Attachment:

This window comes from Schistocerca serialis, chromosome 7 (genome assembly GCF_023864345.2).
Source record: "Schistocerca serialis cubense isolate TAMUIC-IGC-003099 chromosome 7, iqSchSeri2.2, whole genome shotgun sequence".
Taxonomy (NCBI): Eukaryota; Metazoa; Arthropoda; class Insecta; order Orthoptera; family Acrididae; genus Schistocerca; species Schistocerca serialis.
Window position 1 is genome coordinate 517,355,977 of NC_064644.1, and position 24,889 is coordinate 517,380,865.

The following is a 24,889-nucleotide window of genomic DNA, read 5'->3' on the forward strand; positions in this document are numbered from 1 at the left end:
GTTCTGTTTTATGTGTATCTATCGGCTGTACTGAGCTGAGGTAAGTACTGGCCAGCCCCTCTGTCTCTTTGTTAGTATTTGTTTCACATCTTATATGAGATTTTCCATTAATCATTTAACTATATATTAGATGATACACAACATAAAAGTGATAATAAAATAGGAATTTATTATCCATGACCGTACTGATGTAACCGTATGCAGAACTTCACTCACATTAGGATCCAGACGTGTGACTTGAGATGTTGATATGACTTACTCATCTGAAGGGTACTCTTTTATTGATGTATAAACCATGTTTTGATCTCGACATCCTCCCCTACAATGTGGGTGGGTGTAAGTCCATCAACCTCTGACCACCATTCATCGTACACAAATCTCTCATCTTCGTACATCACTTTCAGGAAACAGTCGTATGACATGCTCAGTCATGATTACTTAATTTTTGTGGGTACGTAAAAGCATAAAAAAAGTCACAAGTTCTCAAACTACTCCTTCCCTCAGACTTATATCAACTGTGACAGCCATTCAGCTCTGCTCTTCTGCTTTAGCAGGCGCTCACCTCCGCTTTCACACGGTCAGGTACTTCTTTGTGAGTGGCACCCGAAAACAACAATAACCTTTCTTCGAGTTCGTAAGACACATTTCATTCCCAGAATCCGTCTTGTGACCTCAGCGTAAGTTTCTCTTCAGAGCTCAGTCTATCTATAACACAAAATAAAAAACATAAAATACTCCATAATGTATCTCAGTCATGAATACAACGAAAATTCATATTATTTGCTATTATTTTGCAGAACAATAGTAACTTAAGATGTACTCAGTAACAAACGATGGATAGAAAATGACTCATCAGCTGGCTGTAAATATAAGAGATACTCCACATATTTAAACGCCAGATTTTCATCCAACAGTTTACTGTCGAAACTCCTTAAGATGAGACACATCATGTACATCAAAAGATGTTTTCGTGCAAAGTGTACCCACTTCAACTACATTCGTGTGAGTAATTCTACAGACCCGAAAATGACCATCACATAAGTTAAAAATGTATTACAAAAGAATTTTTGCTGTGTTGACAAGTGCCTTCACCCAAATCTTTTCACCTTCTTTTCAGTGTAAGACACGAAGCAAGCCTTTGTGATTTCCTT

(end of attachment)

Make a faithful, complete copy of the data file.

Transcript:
This window comes from Schistocerca serialis, chromosome 7 (genome assembly GCF_023864345.2).
Source record: "Schistocerca serialis cubense isolate TAMUIC-IGC-003099 chromosome 7, iqSchSeri2.2, whole genome shotgun sequence".
Taxonomy (NCBI): Eukaryota; Metazoa; Arthropoda; class Insecta; order Orthoptera; family Acrididae; genus Schistocerca; species Schistocerca serialis.
Window position 1 is genome coordinate 517,355,977 of NC_064644.1, and position 24,889 is coordinate 517,380,865.

The following is a 24,889-nucleotide window of genomic DNA, read 5'->3' on the forward strand; positions in this document are numbered from 1 at the left end:
GTTCTGTTTTATGTGTATCTATCGGCTGTACTGAGCTGAGGTAAGTACTGGCCAGCCCCTCTGTCTCTTTGTTAGTATTTGTTTCACATCTTATATGAGATTTTCCATTAATCATTTAACTATATATTAGATGATACACAACATAAAAGTGATAATAAAATAGGAATTTATTATCCATGACCGTACTGATGTAACCGTATGCAGAACTTCACTCACATTAGGATCCAGACGTGTGACTTGAGATGTTGATATGACTTACTCATCTGAAGGGTACTCTTTTATTGATGTATAAACCATGTTTTGATCTCGACATCCTCCCCTACAATGTGGGTGGGTGTAAGTCCATCAACCTCTGACCACCATTCATCGTACACAAATCTCTCATCTTCGTACATCACTTTCAGGAAACAGTCGTATGACATGCTCAGTCATGATTACTTAATTTTTGTGGGTACGTAAAAGCATAAAAAAAGTCACAAGTTCTCAAACTACTCCTTCCCTCAGACTTATATCAACTGTGACAGCCATTCAGCTCTGCTCTTCTGCTTTAGCAGGCGCTCACCTCCGCTTTCACACGGTCAGGTACTTCTTTGTGAGTGGCACCCGAAAACAACAATAACCTTTCTTCGAGTTCGTAAGACACATTTCATTCCCAGAATCCGTCTTGTGACCTCAGCGTAAGTTTCTCTTCAGAGCTCAGTCTATCTATAACACAAAATAAAAAACATAAAATACTCCATAATGTATCTCAGTCATGAATACAACGAAAATTCATATTATTTGCTATTATTTTGCAGAACAATAGTAACTTAAGATGTACTCAGTAACAAACGATGGATAGAAAATGACTCATCAGCTGGCTGTAAATATAAGAGATACTCCACATATTTAAACGCCAGATTTTCATCCAACAGTTTACTGTCGAAACTCCTTAAGATGAGACACATCATGTACATCAAAAGATGTTTTCGTGCAAAGTGTACCCACTTCAACTACATTCGTGTGAGTAATTCTACAGACCCGAAAATGACCATCACATAAGTTAAAAATGTATTACAAAAGAATTTTTGCTGTGTTGACAAGTGCCTTCACCCAAATCTTTTCACCTTCTTTTCAGTGTAAGACACGAAGCAAGCCTTTGTGATTTCCTT